The existence of the website was a material fact that would have caused Plaintiff to immediately cancel the policy. It was also a material fact that would have caused Plaintiff not to issue the policy had it been known at the outset. The policy plainly states that it covers recreational use only, and Henley knew this when he took out the policy. Henley was asked whether he would use the vessel for commercial purposes when he applied for insurance, and he said no, which was untrue. The website probably existed on March 2, 2007, and should have been disclosed to Plaintiff then. Henley intentionally did not disclose it. When the vessel was lost, Henley disclosed the website but tried to alter it so that Plaintiff would not know that it advertised the vessel for commercial charter. Henley has practiced a number of deceptions about his interest in this vessel and about his income from charters. Henley was a CPA, and he knows how to keep records. From all of this evidence, it is concluded that Henley intentionally concealed the fact that he planned to use the 34 foot Fountain for commercial purposes both at the inception of the policy and at the time of the loss.
It is accepted as fact that Henley paid some small portions of the monthly payments for this vessel, and that a small amount has not been repaid to him, and he had full possession of the vessel. That Henley provided any money for the down payment has not been established as fact.
Conclusions of Law
The issues will be considered in the order presented by the trial memoranda of the parties, beginning first with Plaintiff's memorandum.
Whether the Policy was Voided by Concealment of a Material Fact
Plaintiff contends that the general maritime doctrine of uberrimae fidei is applicable to this policy of insurance.
It is well-settled that the marine insurance doctrine of uberrimae fidei is the controlling law of this circuit. See Steelmet, Inc. v. Caribe Towing Corp., 747 F.2d 689, 695 (11th Cir. 1984); Certain Underwriters, 27 F.Supp.2d at 1312;6 International Ship Repair and Marine Serv., Inc. v. St. Paul Fire & Marine Ins. Co., 922 F.Supp. 577, 580 (M.D. Fla.1996). Uberrimae fidei requires that an insured fully and voluntarily disclose to the insurer all facts material to a calculation of the insurance risk. See Steelmet, 747 F.2d at 695; see also Fireman's Fund Ins. Co. v. Wilburn Boat Co., 300 F.2d 631, 646 (5th Cir. 1962) (discussing the duty to disclose in marine insurance law); G. GILMORE & C. BLACK, THE LAW OF ADMIRALTY 62 (2d ed. 1975) ("[T]he highest degree of good faith is exacted of those entering [a marine insurance contract], for the underwriter often has no practicable means of checking on either the accuracy or the sufficiency of the facts furnished him by the assured before the risk is accepted and the premium and conditions set."). The duty to disclose extends to those material facts not directly inquired into by the insurer. See Jackson v. Leads Diamond Corp., 767 F.Supp. 268, 271 (S.D. Fla.1991); see also Cigna Property & Cas. Ins., Co. v. Polaris Pictures Corp., 159 F.3d 412, 420 (9th Cir. 1998) ("Whether or not asked, an applicant for marine insurance is bound to reveal every fact within his knowledge that is material to the risk.").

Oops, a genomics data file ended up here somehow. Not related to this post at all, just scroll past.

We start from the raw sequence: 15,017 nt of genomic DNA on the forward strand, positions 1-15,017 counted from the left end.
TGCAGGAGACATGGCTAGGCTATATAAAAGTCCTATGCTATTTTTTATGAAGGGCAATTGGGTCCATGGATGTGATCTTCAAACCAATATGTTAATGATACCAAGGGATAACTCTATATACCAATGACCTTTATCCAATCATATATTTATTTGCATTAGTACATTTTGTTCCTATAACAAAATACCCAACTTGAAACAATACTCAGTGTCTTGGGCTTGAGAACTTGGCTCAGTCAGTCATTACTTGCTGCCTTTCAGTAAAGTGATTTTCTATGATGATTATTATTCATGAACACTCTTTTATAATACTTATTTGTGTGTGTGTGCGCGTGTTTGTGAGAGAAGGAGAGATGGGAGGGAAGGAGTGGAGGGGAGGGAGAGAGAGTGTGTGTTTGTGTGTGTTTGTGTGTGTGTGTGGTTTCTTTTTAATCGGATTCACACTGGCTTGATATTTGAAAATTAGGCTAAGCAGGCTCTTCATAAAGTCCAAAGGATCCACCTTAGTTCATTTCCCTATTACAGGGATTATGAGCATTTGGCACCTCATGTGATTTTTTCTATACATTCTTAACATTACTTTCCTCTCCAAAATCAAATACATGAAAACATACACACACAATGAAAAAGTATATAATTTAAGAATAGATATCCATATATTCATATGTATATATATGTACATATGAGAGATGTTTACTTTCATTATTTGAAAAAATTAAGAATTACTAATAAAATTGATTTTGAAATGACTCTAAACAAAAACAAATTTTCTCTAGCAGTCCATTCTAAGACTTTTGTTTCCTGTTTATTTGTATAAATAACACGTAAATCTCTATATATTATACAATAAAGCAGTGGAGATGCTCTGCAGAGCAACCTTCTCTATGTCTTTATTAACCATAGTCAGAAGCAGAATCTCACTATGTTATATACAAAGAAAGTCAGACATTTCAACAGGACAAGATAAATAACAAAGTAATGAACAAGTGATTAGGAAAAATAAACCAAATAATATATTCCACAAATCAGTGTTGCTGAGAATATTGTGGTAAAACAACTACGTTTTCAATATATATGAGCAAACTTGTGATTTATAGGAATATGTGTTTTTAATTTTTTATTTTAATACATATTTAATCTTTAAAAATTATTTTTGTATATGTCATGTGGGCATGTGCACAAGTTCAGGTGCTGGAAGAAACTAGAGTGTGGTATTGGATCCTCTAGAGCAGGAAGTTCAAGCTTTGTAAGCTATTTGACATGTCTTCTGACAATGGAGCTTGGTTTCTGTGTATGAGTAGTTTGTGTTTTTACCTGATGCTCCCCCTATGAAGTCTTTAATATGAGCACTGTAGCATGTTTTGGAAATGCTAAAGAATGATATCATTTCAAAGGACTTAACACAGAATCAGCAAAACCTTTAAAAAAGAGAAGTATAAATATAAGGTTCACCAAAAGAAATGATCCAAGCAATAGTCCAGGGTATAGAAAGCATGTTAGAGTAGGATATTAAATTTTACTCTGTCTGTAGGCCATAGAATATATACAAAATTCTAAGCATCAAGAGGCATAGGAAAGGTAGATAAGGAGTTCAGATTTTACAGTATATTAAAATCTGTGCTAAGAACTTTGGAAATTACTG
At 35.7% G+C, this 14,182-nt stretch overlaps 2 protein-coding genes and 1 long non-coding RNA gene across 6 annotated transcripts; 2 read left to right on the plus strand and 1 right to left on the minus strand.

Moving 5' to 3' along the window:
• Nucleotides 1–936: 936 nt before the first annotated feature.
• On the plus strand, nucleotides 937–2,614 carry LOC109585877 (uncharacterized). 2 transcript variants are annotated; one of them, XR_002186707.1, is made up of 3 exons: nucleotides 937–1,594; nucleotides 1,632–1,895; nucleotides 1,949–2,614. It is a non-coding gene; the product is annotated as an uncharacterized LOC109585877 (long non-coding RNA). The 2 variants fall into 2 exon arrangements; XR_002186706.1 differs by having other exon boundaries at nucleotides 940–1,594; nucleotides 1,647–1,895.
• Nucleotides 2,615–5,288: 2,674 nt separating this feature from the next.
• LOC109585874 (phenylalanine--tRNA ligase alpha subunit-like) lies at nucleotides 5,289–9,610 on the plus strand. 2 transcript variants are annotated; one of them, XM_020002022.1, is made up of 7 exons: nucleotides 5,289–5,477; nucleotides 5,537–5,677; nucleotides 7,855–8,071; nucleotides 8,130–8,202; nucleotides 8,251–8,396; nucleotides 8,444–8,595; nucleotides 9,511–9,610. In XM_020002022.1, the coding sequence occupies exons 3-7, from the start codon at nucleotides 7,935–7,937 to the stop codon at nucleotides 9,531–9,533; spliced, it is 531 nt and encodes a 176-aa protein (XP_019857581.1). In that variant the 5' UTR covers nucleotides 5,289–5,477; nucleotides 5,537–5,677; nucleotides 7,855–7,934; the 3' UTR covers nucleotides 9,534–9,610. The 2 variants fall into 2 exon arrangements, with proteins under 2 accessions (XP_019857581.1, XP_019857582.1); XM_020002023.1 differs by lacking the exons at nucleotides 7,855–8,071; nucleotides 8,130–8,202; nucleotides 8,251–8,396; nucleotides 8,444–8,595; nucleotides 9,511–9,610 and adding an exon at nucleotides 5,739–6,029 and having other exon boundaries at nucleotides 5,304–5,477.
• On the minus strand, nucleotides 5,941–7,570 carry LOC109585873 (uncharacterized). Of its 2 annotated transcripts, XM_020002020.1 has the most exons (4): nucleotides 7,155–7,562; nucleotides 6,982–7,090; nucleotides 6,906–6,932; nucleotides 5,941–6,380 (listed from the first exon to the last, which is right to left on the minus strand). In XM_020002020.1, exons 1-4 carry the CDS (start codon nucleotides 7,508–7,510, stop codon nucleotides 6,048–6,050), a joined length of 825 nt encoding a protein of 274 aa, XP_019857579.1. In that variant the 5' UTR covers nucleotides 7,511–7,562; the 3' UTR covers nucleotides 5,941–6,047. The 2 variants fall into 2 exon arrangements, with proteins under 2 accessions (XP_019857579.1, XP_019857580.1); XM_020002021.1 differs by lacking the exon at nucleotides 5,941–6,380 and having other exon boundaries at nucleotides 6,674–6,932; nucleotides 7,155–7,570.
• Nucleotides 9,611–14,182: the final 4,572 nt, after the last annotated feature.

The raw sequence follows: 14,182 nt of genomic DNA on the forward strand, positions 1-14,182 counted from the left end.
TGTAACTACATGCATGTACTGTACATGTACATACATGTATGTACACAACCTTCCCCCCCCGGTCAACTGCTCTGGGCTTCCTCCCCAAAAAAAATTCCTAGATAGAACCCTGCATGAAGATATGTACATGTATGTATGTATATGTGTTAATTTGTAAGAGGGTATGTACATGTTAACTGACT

Under uberrimae fidei, a material misrepresentation on an application for marine insurance is grounds for voiding the policy. See Steelmet, 747 F.2d at 695 (a misrepresentation, even if it is a result of "mistake, accident, or forgetfulness, is attended with the rigorous consequences that the policy never attaches and is void" (quoting Wilburn Boat Co., 300 F.2d at 646)). A misrepresentation is material if "it might have a bearing on the risk to be assumed by the insurer." Northfield Ins. Co. v. Barlow, 983 F.Supp. 1376, 1380 (N.D. Fla. 1997); see also Kilpatrick Marine Piling v. Fireman's Fund Ins. Co., 795 F.2d 940, 942-43 (11th Cir. 1986) (materiality is "that which could possibly influence the mind of a prudent and intelligent insurer in determining whether he would accept the risk"). HIH Marine Services, Inc. v. Fraser, 211 F.3d 1359, 1362-1363 (11th Cir. 2000) (footnote omitted).
The importance of the utmost good faith doctrine is that a failure to disclose a material fact due to mistake or accident will void the policy. James Henley and Elizabeth Henley had a duty to disclose that this vessel was advertised for offshore charter fishing trips. They had that duty on March 2, 2007, when the policy became effective, and they had a continuing duty to make disclosure until the loss occurred. They did not disclose that the vessel was advertised for commercial charter before the loss occurred.